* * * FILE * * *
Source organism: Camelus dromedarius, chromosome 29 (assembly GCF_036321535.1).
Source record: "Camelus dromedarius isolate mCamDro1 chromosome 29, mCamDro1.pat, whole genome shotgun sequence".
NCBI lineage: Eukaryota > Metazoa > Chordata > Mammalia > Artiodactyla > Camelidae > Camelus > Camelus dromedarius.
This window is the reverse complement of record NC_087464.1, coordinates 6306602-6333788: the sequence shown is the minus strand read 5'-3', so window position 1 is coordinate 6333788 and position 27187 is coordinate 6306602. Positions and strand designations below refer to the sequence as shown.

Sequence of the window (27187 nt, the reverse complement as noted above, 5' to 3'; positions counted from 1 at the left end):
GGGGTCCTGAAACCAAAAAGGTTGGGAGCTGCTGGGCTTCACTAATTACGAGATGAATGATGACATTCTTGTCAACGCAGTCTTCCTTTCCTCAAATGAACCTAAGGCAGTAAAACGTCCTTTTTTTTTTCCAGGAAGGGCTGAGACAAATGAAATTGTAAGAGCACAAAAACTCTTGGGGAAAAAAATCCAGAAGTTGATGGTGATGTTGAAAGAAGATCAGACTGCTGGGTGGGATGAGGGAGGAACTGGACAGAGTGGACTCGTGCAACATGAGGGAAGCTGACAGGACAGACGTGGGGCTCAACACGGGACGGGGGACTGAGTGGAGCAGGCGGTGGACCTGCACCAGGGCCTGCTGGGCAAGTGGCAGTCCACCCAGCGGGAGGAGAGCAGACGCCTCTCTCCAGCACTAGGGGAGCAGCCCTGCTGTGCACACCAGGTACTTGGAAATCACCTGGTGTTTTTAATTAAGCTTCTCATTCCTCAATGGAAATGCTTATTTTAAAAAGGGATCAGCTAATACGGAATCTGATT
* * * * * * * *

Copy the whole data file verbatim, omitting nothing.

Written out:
Source organism: Camelus dromedarius, chromosome 29 (assembly GCF_036321535.1).
Source record: "Camelus dromedarius isolate mCamDro1 chromosome 29, mCamDro1.pat, whole genome shotgun sequence".
NCBI lineage: Eukaryota > Metazoa > Chordata > Mammalia > Artiodactyla > Camelidae > Camelus > Camelus dromedarius.
This window is the reverse complement of record NC_087464.1, coordinates 6306602-6333788: the sequence shown is the minus strand read 5'-3', so window position 1 is coordinate 6333788 and position 27187 is coordinate 6306602. Positions and strand designations below refer to the sequence as shown.

Sequence of the window (27187 nt, the reverse complement as noted above, 5' to 3'; positions counted from 1 at the left end):
GGGGTCCTGAAACCAAAAAGGTTGGGAGCTGCTGGGCTTCACTAATTACGAGATGAATGATGACATTCTTGTCAACGCAGTCTTCCTTTCCTCAAATGAACCTAAGGCAGTAAAACGTCCTTTTTTTTTTCCAGGAAGGGCTGAGACAAATGAAATTGTAAGAGCACAAAAACTCTTGGGGAAAAAAATCCAGAAGTTGATGGTGATGTTGAAAGAAGATCAGACTGCTGGGTGGGATGAGGGAGGAACTGGACAGAGTGGACTCGTGCAACATGAGGGAAGCTGACAGGACAGACGTGGGGCTCAACACGGGACGGGGGACTGAGTGGAGCAGGCGGTGGACCTGCACCAGGGCCTGCTGGGCAAGTGGCAGTCCACCCAGCGGGAGGAGAGCAGACGCCTCTCTCCAGCACTAGGGGAGCAGCCCTGCTGTGCACACCAGGTACTTGGAAATCACCTGGTGTTTTTAATTAAGCTTCTCATTCCTCAATGGAAATGCTTATTTTAAAAAGGGATCAGCTAATACGGAATCTGATT